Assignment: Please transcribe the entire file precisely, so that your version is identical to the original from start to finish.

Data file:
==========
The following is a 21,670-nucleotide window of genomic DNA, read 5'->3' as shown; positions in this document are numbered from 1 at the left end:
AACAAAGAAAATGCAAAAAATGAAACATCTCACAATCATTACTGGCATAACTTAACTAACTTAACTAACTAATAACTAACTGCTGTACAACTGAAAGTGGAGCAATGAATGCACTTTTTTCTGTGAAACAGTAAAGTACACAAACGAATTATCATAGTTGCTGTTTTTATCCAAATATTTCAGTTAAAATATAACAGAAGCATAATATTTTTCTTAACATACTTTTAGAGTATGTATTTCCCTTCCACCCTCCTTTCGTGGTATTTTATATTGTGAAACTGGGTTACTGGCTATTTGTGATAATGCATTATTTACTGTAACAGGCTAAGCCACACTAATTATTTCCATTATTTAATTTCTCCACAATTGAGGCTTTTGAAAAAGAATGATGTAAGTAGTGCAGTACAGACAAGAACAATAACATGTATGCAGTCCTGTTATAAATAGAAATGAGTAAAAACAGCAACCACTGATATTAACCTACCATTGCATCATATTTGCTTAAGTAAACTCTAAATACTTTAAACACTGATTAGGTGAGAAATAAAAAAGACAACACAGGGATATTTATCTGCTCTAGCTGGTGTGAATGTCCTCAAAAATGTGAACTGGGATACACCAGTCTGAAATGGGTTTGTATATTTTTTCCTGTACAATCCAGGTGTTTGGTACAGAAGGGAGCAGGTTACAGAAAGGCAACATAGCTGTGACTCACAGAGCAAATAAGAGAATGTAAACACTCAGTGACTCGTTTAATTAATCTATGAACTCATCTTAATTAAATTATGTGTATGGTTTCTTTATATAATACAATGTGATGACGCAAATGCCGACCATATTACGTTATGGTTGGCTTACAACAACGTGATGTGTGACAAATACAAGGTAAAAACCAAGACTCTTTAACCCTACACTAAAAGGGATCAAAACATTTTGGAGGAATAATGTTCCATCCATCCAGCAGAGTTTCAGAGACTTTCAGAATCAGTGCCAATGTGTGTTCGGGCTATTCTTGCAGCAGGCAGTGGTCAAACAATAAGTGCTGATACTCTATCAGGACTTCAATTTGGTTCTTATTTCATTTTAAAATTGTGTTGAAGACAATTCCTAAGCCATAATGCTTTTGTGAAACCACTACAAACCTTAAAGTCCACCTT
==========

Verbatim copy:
The following is a 21,670-nucleotide window of genomic DNA, read 5'->3' as shown; positions in this document are numbered from 1 at the left end:
AACAAAGAAAATGCAAAAAATGAAACATCTCACAATCATTACTGGCATAACTTAACTAACTTAACTAACTAATAACTAACTGCTGTACAACTGAAAGTGGAGCAATGAATGCACTTTTTTCTGTGAAACAGTAAAGTACACAAACGAATTATCATAGTTGCTGTTTTTATCCAAATATTTCAGTTAAAATATAACAGAAGCATAATATTTTTCTTAACATACTTTTAGAGTATGTATTTCCCTTCCACCCTCCTTTCGTGGTATTTTATATTGTGAAACTGGGTTACTGGCTATTTGTGATAATGCATTATTTACTGTAACAGGCTAAGCCACACTAATTATTTCCATTATTTAATTTCTCCACAATTGAGGCTTTTGAAAAAGAATGATGTAAGTAGTGCAGTACAGACAAGAACAATAACATGTATGCAGTCCTGTTATAAATAGAAATGAGTAAAAACAGCAACCACTGATATTAACCTACCATTGCATCATATTTGCTTAAGTAAACTCTAAATACTTTAAACACTGATTAGGTGAGAAATAAAAAAGACAACACAGGGATATTTATCTGCTCTAGCTGGTGTGAATGTCCTCAAAAATGTGAACTGGGATACACCAGTCTGAAATGGGTTTGTATATTTTTTCCTGTACAATCCAGGTGTTTGGTACAGAAGGGAGCAGGTTACAGAAAGGCAACATAGCTGTGACTCACAGAGCAAATAAGAGAATGTAAACACTCAGTGACTCGTTTAATTAATCTATGAACTCATCTTAATTAAATTATGTGTATGGTTTCTTTATATAATACAATGTGATGACGCAAATGCCGACCATATTACGTTATGGTTGGCTTACAACAACGTGATGTGTGACAAATACAAGGTAAAAACCAAGACTCTTTAACCCTACACTAAAAGGGATCAAAACATTTTGGAGGAATAATGTTCCATCCATCCAGCAGAGTTTCAGAGACTTTCAGAATCAGTGCCAATGTGTGTTCGGGCTATTCTTGCAGCAGGCAGTGGTCAAACAATAAGTGCTGATACTCTATCAGGACTTCAATTTGGTTCTTATTTCATTTTAAAATTGTGTTGAAGACAATTCCTAAGCCATAATGCTTTTGTGAAACCACTACAAACCTTAAAGTCCACCTT